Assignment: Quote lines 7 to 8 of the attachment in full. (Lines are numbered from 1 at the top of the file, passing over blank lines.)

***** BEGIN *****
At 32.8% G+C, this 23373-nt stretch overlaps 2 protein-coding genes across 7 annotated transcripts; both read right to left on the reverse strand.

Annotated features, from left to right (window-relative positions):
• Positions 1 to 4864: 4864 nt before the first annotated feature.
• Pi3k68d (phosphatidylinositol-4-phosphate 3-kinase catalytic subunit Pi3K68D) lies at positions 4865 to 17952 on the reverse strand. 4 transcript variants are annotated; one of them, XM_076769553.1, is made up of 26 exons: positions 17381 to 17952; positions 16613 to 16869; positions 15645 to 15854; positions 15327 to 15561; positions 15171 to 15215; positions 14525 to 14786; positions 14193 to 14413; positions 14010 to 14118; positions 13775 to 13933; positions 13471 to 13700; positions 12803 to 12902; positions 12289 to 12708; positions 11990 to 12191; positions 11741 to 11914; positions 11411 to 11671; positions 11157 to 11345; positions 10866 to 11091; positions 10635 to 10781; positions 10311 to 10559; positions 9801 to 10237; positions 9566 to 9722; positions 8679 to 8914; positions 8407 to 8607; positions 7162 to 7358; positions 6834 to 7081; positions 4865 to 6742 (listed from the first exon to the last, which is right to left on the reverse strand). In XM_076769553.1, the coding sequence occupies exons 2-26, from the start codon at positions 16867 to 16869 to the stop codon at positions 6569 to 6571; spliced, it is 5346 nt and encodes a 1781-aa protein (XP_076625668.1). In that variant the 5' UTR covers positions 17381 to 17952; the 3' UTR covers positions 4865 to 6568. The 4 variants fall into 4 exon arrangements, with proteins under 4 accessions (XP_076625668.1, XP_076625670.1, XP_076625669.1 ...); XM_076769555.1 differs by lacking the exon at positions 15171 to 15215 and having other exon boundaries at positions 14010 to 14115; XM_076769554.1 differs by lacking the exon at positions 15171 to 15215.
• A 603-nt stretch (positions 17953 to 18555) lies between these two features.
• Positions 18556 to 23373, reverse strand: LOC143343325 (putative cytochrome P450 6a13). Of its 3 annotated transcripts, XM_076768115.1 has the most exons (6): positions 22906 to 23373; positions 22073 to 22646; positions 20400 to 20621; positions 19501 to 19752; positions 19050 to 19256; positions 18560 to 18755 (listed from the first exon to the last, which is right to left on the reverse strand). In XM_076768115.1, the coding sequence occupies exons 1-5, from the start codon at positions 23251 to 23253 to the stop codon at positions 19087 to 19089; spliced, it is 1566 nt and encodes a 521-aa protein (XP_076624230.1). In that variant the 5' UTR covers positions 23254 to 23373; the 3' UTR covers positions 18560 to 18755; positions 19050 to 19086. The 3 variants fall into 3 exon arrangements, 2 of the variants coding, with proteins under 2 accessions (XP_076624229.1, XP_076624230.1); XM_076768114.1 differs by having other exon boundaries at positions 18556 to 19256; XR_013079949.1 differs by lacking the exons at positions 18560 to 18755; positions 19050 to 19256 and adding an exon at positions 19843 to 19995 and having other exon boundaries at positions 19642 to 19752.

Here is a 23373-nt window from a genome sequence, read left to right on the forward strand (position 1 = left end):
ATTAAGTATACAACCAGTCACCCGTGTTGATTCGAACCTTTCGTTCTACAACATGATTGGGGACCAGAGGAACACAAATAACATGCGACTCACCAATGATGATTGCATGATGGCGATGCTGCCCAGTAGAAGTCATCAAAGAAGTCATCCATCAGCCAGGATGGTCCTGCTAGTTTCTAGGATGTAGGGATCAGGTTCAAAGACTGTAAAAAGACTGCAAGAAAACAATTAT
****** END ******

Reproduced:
Here is a 23373-nt window from a genome sequence, read left to right on the forward strand (position 1 = left end):
ATTAAGTATACAACCAGTCACCCGTGTTGATTCGAACCTTTCGTTCTACAACATGATTGGGGACCAGAGGAACACAAATAACATGCGACTCACCAATGATGATTGCATGATGGCGATGCTGCCCAGTAGAAGTCATCAAAGAAGTCATCCATCAGCCAGGATGGTCCTGCTAGTTTCTAGGATGTAGGGATCAGGTTCAAAGACTGTAAAAAGACTGCAAGAAAACAATTAT